Decoding Skunk Actions

I can't tell you how many times I have had skunk owners tell me that their skunks are aggressive, or lazy, or scared simply because they don't understand their body language.  Here are a few things I have picked up from years of reading skunk's actions: 

Lip Smacking Good: 

Yep, lip smacking is a very good thing.  This is the sound of a very happy contented skunk who is usually settling down for a nap.  If your skunk climbs up on top of the book you are reading, adjusts him/herself a little, and then smacks their lips a few times... expect that you will not be reading that book again for awhile, they have settled down for the long haul. If they let a huge sigh out afterwards, you better hope you just used the restroom... cause you're not moving without creating a grouchy displaced furball. 

Stompy Scoot:

Baby skunks learn to play and defend themselves by stomping at one another.  This will involve them charging at you going as fast as they can, planting their feet at the last seconds, and sometimes doing little backflips because they were going to fast.  It will usually continue with snorts, puffy tails, and their butts being pointed in your general direction.  They are inviting you to get down on their level and participate in their playtime.  Get on your hands and knees, smack your palms on the ground, and rake your fingers through the carpet, much like they are.   Your puffy furball will turn into a flurry of action,  running, pointing their butt at you, hiding behind a corner for a second only to come charging back out at you.  They love this game. 


My skunk will sometimes gently scratch my arm while I am snuggling her.  I never figured out exactly what this means, but I have discovered that it usually means something along the lines of "I have to pee, let me up", "I am bored of this now, let me go", "I am not in a comfortable position and am about to try and climb on your head" or something along those lines.   If your skunk is also shoving their face into your clothes and sniffing loudly it more than likely means you spilled a bit of your lunch on your shirt.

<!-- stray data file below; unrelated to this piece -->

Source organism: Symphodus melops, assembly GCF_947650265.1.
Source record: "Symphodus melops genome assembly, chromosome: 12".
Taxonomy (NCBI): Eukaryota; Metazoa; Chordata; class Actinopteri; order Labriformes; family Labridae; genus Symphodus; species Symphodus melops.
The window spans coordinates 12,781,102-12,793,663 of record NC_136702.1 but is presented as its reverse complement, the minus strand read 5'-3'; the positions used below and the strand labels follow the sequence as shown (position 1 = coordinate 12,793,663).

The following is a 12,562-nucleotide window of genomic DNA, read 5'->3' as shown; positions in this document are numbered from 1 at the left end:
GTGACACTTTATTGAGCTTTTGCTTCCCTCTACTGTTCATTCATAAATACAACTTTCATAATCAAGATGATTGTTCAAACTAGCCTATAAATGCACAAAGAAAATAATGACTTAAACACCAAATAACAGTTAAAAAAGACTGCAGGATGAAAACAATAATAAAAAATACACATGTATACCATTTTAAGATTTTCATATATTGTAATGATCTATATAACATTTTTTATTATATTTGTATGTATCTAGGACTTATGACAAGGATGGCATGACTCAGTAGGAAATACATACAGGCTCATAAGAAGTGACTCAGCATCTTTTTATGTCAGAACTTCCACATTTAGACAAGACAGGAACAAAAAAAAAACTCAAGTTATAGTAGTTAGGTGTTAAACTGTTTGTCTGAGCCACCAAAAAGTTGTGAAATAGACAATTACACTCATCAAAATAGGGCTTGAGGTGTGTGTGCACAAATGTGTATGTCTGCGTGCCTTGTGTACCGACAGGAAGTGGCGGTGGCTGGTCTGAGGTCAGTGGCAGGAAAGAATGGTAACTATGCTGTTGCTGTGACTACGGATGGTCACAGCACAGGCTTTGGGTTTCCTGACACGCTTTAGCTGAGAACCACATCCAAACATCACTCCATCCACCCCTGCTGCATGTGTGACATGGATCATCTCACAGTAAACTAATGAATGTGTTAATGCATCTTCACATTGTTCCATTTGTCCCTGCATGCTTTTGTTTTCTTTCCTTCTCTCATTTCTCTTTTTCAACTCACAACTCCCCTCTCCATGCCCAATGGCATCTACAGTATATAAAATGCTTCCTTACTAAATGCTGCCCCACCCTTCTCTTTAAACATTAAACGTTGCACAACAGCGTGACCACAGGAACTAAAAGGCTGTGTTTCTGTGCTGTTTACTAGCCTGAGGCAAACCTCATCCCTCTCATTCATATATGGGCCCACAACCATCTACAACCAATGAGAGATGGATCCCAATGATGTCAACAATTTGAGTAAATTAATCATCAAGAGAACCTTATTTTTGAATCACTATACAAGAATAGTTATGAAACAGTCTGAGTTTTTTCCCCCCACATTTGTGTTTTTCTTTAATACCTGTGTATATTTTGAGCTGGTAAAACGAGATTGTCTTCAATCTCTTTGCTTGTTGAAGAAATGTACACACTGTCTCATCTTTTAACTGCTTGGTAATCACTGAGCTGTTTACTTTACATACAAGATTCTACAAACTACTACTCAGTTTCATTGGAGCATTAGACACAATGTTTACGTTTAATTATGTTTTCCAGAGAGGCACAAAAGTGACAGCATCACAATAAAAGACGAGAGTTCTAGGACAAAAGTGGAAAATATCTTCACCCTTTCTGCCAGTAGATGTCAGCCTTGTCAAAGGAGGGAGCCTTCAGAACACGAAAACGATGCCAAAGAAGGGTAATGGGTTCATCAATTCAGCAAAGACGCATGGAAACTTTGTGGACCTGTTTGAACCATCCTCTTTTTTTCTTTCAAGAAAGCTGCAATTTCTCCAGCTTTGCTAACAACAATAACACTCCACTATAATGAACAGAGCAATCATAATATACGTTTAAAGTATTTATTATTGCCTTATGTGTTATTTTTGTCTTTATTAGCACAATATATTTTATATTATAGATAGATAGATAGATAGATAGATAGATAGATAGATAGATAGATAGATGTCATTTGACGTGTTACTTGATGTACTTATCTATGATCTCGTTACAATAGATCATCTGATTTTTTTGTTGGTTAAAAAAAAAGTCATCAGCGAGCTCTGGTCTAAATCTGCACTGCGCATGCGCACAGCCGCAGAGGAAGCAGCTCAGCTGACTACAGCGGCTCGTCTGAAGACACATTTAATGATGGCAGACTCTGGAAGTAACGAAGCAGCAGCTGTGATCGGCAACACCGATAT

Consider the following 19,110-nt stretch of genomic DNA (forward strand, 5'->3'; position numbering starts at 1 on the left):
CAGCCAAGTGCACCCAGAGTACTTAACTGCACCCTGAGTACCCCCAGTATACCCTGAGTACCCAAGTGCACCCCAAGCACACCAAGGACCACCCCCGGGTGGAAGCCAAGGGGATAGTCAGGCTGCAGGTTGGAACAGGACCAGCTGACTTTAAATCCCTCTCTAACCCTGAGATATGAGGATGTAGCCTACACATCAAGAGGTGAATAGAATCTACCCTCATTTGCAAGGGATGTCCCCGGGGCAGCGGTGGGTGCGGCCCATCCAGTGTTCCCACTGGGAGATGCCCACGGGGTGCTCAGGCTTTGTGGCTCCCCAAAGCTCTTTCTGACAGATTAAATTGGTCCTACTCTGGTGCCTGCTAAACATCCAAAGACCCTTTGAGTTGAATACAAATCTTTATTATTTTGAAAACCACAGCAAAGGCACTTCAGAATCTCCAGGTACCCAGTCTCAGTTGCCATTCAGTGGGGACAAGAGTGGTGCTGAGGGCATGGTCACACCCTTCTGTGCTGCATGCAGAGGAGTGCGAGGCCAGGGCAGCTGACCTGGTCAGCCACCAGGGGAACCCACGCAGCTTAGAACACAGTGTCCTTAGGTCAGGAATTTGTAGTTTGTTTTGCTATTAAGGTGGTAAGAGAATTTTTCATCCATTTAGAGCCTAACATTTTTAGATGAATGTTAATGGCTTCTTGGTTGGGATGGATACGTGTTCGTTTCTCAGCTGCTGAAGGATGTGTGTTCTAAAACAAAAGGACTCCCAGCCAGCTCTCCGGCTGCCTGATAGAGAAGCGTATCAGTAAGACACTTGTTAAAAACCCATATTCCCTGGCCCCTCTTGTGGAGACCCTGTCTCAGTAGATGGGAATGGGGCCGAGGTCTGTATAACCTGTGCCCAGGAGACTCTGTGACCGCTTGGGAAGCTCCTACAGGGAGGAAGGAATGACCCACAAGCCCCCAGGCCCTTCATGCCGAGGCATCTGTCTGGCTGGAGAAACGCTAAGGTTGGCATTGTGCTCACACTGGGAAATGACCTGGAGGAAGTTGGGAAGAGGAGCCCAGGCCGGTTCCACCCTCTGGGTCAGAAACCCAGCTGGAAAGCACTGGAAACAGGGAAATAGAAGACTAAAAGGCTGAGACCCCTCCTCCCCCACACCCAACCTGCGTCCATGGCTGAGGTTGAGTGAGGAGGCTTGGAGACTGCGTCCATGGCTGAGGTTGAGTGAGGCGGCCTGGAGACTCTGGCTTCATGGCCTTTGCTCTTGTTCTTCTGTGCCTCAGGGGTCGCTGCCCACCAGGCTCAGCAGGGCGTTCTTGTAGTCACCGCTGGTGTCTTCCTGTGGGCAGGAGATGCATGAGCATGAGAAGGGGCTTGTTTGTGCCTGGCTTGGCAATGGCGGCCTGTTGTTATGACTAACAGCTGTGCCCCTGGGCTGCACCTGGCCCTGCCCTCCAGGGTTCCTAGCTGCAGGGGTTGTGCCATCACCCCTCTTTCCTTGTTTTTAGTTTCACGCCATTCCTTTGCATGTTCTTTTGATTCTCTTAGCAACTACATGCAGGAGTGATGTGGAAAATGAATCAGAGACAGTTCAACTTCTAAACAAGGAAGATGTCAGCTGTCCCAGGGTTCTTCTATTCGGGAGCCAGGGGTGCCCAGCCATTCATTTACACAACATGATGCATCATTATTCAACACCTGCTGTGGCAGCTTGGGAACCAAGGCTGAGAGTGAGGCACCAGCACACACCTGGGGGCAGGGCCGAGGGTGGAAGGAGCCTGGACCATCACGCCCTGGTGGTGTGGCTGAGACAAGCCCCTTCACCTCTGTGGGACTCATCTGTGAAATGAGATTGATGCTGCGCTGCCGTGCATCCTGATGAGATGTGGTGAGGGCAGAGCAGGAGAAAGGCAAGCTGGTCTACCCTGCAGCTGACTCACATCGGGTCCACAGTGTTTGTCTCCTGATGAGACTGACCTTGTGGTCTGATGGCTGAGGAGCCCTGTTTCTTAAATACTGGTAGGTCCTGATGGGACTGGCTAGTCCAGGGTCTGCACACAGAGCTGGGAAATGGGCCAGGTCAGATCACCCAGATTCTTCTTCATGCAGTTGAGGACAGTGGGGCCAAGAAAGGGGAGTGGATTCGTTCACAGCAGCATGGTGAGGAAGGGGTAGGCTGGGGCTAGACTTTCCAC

Butt Rubbing: 

I don't know what it is that sets skunks apart from other animals in the bathroom regard (maybe it has to do with their anal secretions tasting as bad as they smell) but skunks have a tendency to clean their butts on your floor rather than with their tongues.  If a skunk is rubbing their butt against the carpet right after using the restroom, this is likely the case.  I keep my carpet clean by using a small area rug under their litter box. 

If your skunk is constantly rubbing their butt against the carpet, even if they haven't gone to the restroom recently, or you often see them worry or licking at their rumps, your baby likely has worms. 

Lewis and Clark: 

Your skunks are adventurers. They will map and memorize every single part of your house that they have access to.  It is not surprising to see skunks running in circles, sniffing everything and anything.  This causes a need to 'childproof' a lot of your house, as they will often open cabinets, drawers, doors, etc to see what they can find. I once walked into my house to find my fridge open and my bottom two shelves of food all over the floor being feasted on by two happy skunks.  Childproof everything.


Yes, you read that right.  While skunks are often very quiet pets, they can and will make noises at you.  My skunk has about three different chirps she uses and they are often easy to define based on what action she is currently performing: 

Play Chirps:  These are happy playful chirps she seems to be just unable to contain.  She is usually biting and shaking some sort of toy when I hear these.  Once in a blue moon she is wrestling with her sister or the cat. 

Angry Chirps: These are usually punctuated by stomping feet and an aggressive stance. She may make a low growling noise along with these chirps. You have a very upset skunk on your hands.  I usually only hear these when a friend brings over a dog my skunks are not used to, or when they have to take a bath. 

Frustrated Chirps:  These always happen when I am eating something they think smells fantastic, but I won't share.  They will circle and pounce my feet, attempt to climb my pants, look sad and suck in their cheeks swearing they haven't eaten in days, and when nothing else works, they will stomp their feet and chirp at me, letting me know exactly how annoyed they are that I am not sharing my great bounty. 

Skunky Coma:

No, your skunk is not dead, she is just sleeping... Especially as babies your skunk will get so exhausted at times that they will sleep like the dead.  I used to hold my phiphi in my palm and watch her head slowly lull back until it was hanging limply in the air. They grow mostly out of this phase, but will still sometimes shock you into thinking that they died in their sleep. 


When you see your skunk standing on top of a piece of your dirty laundry and scooting it backwards across the floor, they have claimed it as nesting material.  You can watch in amusement as they shuffle towels, blankets, socks, ties, or whatever fluffy materials they have found across your house and attempt to stuff it into whatever hole they have decided to create a nest in... or you can reclaim your laundry.  Your choice. 

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